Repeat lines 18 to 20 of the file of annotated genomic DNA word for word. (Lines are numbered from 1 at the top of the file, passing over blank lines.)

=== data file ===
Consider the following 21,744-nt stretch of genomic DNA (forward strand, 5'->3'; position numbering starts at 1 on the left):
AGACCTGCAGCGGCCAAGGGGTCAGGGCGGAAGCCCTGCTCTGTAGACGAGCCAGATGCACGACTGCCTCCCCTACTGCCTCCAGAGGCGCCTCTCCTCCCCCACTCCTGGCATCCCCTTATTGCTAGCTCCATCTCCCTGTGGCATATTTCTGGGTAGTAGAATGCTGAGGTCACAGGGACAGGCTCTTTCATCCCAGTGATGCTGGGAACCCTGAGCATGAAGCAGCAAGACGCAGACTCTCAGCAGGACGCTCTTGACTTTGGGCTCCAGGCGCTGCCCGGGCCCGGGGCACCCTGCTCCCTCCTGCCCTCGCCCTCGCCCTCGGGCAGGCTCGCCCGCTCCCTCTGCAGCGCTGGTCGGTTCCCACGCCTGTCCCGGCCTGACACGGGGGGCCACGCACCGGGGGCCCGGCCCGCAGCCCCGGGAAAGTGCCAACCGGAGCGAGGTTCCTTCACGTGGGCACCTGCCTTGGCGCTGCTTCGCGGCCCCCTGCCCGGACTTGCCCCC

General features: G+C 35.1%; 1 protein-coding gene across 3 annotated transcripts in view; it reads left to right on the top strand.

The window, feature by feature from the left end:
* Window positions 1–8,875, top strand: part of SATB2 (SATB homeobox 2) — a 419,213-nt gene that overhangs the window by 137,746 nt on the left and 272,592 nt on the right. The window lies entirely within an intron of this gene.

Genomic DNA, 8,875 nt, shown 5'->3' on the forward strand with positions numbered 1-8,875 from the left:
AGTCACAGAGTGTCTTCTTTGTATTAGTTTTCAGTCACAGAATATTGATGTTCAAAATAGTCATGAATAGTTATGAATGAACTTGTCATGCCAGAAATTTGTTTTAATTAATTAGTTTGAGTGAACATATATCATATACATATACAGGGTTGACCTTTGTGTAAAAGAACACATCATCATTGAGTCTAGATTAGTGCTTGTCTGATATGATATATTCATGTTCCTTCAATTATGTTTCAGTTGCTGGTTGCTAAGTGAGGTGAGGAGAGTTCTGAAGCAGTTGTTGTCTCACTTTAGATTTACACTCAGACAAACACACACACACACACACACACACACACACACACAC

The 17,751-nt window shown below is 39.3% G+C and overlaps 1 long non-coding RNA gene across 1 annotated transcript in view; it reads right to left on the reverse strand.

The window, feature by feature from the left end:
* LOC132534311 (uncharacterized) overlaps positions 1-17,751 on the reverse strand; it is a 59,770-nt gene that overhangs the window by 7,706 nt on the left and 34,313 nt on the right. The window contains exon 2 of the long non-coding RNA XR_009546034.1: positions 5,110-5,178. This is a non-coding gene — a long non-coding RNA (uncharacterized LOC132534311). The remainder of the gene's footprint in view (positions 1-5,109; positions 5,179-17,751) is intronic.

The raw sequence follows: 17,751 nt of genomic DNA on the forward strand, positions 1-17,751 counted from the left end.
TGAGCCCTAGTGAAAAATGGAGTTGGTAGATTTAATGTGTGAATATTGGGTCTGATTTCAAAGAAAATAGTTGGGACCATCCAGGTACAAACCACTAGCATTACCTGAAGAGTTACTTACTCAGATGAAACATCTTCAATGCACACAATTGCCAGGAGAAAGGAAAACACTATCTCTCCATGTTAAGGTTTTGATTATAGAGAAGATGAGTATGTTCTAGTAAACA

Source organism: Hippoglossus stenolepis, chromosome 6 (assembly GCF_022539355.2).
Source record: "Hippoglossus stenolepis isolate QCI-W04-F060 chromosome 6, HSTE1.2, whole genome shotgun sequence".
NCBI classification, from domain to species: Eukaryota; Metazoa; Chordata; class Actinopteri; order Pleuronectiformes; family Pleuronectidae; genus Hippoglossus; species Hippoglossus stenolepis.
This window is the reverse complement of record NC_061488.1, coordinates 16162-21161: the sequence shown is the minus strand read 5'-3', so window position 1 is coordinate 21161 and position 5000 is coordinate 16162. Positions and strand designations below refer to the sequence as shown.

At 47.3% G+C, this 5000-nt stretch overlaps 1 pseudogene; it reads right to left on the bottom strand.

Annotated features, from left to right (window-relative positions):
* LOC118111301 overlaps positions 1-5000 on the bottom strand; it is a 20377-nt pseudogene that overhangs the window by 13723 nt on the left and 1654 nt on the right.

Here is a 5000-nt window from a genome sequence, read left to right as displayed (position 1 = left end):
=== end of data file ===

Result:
Annotated features, from left to right (window-relative positions):
* LOC118111301 overlaps positions 1-5000 on the bottom strand; it is a 20377-nt pseudogene that overhangs the window by 13723 nt on the left and 1654 nt on the right.

Here is a 5000-nt window from a genome sequence, read left to right as displayed (position 1 = left end):